if (i > 0 && p > 0) dp[i][p] = Math.max(dp[i][p], dp[i - 1][p - 1]);
if (dp[i][p] >= 0) dp[i][p] += grid[i][j] + (i != p ? grid[p][q] : 0)
}
}
}
return Math.max(dp[N - 1][N - 1], 0);
}
```

]]>```
public int GetSum(int a, int b)
{
int[] numbers = new int[2] { a, b };
return (int)numbers.Sum();
}
```

]]>```
bool canFinish(int numCourses, vector<pair<int, int>>& prerequisites) {
vector<vector<int>> graph(numCourses);
vector<int> depth(numCourses, 0);
for(auto m: prerequisites){
graph[m.second].push_back(m.first);
depth[m.first]++;
}
queue<int> q;
for(int i = 0; i < numCourses; i++){
if(depth[i] == 0)
q.push(i);
}
int count = 0;
while(!q.empty()){
int course_num = q.front();
q.pop();
count++;
for(int i = 0; i < graph[course_num].size(); i++){
if(--depth[graph[course_num][i]] == 0)
q.push(graph[course_num][i]);
}
}
return count == numCourses;
}
```

]]>public static int distance(int a, int b) {

return Integer.bitCount(a ^ b);

}

```
class Solution {
public:
vector<ListNode *> splitListToParts(ListNode *root, int k) {
vector<ListNode *> ret(k, NULL), tmp;
ListNode *last_node = NULL;
int count = 0;
while (root) {
ListNode *lnode = new ListNode(root->val);
lnode->next = root->next;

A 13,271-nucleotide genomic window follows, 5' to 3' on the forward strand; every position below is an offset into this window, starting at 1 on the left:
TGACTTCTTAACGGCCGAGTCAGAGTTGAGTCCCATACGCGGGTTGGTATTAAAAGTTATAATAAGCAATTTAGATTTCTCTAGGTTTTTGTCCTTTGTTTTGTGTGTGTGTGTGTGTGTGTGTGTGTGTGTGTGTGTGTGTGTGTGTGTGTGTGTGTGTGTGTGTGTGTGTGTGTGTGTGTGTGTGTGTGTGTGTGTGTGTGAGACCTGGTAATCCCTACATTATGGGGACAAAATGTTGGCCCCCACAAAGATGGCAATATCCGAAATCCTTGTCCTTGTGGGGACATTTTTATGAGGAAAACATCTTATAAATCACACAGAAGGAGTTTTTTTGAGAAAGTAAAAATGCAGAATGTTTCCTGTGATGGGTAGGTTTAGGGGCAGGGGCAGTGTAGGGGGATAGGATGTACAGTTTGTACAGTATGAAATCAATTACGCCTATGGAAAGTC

tmp.push_back(lnode);
if (last_node) {
last_node->next = lnode;
}
count++;
last_node = lnode;
root = root->next;
}
int k_div = count / k, k_mod = count % k, last = 0;
for (int i = 0; i < k && i < count; ++i) {
ret[i] = tmp[last];
if (i < k_mod) {
last += (k_div + 1);
} else {
last += k_div;
}
tmp[last - 1]->next = NULL;
}
return ret;
}
};
```

]]>```
class MyCalendarTwo {
List<int[]> list;
public MyCalendarTwo() {
list = new ArrayList<>();
}
public boolean book(int start, int end) {
int count = 0;
List<int[]> toAdd = new ArrayList<>();
for (int[] arr : list) {
if (arr[1] <= start || arr[0] >= end) {
continue;
}
int[] overlap = new int[]{Math.max(start, arr[0]), Math.min(end, arr[1])};
count++;
if (count >= 3) return false;
toAdd.add(overlap);
}
if (count >= 3) return false;
if (toAdd.size() > 0) list.addAll(toAdd);
list.add(new int[]{start, end});
return true;
}
}
```

]]>```
public char nextGreatestLetter(char[] letters, char target) {
int start = 0 , end = letters.length - 1;
while(start <= end){
int mid = (start + end) / 2;
if(target < letters[mid])
end = mid - 1; // if target is less than mid we go left
else
start = mid + 1;
}
return letters[start % letters.length]; // if start goes beyond the array we wrap around
}
```

]]>```
class Solution {
public:
char nextGreatestLetter(vector<char>& letters, char target) {
for (int i=0; i < letters.size(); ++i) if (letters[i] > target) return letters[i];
return letters[0];
}
};
```

]]>```
class Solution {
public ListNode mergeKLists(ListNode[] lists) {
if (lists == null || lists.length == 0) {
return null;
}
return divide(lists, 0, lists.length - 1);
}
private ListNode divide(ListNode[] lists, int start, int end) {
if (start == end) {
return lists[end];
}
int mid = start + (end - start) / 2;
ListNode l1 = divide(lists, start, mid);
ListNode l2 = divide(lists, mid + 1, end);
return merge(l1, l2);
}
private ListNode merge(ListNode l1, ListNode l2) {
if (l1 == null) return l2;
if (l2 == null) return l1;
if (l1.val < l2.val) {
l1.next = merge(l1.next, l2);
return l1;
} else {
l2.next = merge(l1, l2.next);
return l2;
}
}
}
```

]]>```
class Solution {
public char nextGreatestLetter(char[] letters, char target) {